First impression on unpacking the Q702 test unit was the solid feel and clean, minimalist styling.
McAfee offers VirusScan for remote workers
- — 18 September, 2000 16:33
Called VirusScan TC (for thin client), the software is scheduled to become available October 16 and will be announced at the Networld+Interop (N+I) networking trade show which kicks off September 25 in the US, said Ryan McGee, a product marketing manager for McAfee.
The program is about 3MB in size, or one-fifth the size of McAfee's standard VirusScan desktop product, which should make it less of a headache for remote workers to download over a narrow bandwidth phone line, according to McGee.
"We basically went through the code and stripped away all the bells and whistles that some customers had told us they considered redundant or unnecessary," McGee said.
For example, VirusScan TC removes a feature that scans e-mails for viruses before they are opened. This feature was considered expendable, since most corporations already use antivirus software at the gateway or the groupware level to scan e-mails before they are sent to users, McGee said. VirusScan TC does still scan e-mails for viruses when they are moved about on the desktop and after they are opened, he added.
The software also does away with the end-user interface. Besides helping to reduce the size of the program, this also stops workers from reconfiguring or disabling their antivirus software, which can cause extra work for IT departments, McGee said.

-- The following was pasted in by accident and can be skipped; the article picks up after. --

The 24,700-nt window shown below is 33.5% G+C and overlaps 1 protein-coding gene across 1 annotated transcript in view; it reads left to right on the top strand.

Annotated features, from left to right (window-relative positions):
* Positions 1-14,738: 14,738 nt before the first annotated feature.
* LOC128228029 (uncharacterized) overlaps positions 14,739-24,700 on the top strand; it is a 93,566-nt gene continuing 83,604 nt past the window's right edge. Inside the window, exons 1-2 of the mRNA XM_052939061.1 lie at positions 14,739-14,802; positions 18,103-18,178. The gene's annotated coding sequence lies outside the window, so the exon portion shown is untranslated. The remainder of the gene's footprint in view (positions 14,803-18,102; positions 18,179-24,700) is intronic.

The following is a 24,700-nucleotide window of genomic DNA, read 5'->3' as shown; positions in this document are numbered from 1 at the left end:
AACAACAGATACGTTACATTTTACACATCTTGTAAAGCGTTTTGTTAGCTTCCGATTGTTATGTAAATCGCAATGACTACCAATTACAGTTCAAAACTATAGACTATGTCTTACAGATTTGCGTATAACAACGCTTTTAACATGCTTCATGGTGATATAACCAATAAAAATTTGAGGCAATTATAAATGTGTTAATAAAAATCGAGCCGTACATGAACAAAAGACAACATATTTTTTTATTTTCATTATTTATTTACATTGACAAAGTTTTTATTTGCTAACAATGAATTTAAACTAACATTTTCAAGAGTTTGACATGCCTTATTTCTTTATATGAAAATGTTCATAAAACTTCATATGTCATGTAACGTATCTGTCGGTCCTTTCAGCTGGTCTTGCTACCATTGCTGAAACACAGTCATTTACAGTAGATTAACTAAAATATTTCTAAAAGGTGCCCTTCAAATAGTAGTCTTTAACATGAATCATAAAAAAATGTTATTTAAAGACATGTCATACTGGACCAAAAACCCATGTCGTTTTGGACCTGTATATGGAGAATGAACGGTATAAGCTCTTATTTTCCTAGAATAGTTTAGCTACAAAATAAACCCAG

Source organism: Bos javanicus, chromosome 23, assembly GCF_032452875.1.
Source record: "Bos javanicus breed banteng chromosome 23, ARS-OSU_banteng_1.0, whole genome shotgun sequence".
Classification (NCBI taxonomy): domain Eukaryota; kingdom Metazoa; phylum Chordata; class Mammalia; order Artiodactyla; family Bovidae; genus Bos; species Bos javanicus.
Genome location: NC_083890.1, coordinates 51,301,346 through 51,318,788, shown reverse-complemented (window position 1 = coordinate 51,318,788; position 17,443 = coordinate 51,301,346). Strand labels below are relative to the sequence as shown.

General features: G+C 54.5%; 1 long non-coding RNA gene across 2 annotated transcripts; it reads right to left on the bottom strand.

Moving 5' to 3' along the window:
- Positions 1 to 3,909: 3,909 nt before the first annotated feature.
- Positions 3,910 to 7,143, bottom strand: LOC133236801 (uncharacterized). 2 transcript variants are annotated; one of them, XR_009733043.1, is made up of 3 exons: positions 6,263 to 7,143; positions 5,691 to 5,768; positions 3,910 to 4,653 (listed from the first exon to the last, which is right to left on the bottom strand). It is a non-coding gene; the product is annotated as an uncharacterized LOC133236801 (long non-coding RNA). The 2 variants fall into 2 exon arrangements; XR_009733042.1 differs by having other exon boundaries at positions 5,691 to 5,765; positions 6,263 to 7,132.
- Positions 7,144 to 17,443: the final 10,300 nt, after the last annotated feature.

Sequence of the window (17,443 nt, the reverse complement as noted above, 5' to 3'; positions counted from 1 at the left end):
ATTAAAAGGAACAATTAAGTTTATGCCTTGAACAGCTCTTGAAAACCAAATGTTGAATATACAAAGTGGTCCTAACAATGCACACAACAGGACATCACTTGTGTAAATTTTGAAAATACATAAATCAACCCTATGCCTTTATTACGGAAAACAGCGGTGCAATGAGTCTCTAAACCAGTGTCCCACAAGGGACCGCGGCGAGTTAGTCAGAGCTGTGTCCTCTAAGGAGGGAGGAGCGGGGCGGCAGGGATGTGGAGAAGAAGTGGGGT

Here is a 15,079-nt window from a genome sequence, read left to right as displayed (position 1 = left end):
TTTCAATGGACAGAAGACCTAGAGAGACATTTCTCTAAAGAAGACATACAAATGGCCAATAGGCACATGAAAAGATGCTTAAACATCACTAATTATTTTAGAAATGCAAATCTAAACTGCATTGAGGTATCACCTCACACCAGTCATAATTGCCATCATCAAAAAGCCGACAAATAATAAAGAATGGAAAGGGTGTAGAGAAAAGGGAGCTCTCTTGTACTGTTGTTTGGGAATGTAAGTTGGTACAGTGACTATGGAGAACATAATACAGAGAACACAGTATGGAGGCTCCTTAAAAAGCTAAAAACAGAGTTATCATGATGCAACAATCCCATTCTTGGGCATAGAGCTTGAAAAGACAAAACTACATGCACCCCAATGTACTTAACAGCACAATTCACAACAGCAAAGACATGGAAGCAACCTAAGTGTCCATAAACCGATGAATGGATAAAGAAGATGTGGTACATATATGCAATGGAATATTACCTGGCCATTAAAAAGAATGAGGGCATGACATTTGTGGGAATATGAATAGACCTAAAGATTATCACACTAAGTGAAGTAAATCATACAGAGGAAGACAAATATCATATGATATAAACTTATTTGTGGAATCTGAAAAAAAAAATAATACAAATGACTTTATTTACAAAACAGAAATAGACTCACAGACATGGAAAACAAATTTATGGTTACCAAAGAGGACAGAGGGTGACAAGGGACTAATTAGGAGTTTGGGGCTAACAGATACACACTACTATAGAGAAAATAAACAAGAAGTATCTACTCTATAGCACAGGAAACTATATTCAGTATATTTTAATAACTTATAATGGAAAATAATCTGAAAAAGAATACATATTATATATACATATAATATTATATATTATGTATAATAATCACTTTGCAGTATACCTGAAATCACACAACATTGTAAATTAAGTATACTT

The software will appeal most to companies using version 4.03 of McAfee's software, or a version released prior to that, he said. That's because older versions of McAfee's product require users to download the entire directory of virus definitions each time a new virus emerges, which can take what seems like a lifetime over a dial-up connection.
The latest release of VirusScan, version 4.5, which was launched in January, does allow users to update their virus definitions incrementally, so companies using that product may have less incentive to update their remote workers to VirusScan TC. By switching to the thin-client product, however, IS departments would still benefit from the fact that VirusScan TC omits the end-user interface, McGee noted.
VirusScan TC also includes a reporting capability that helps IS managers track information such as how many viruses have hit their network in the past year, and where a particular virus originated, McGee said.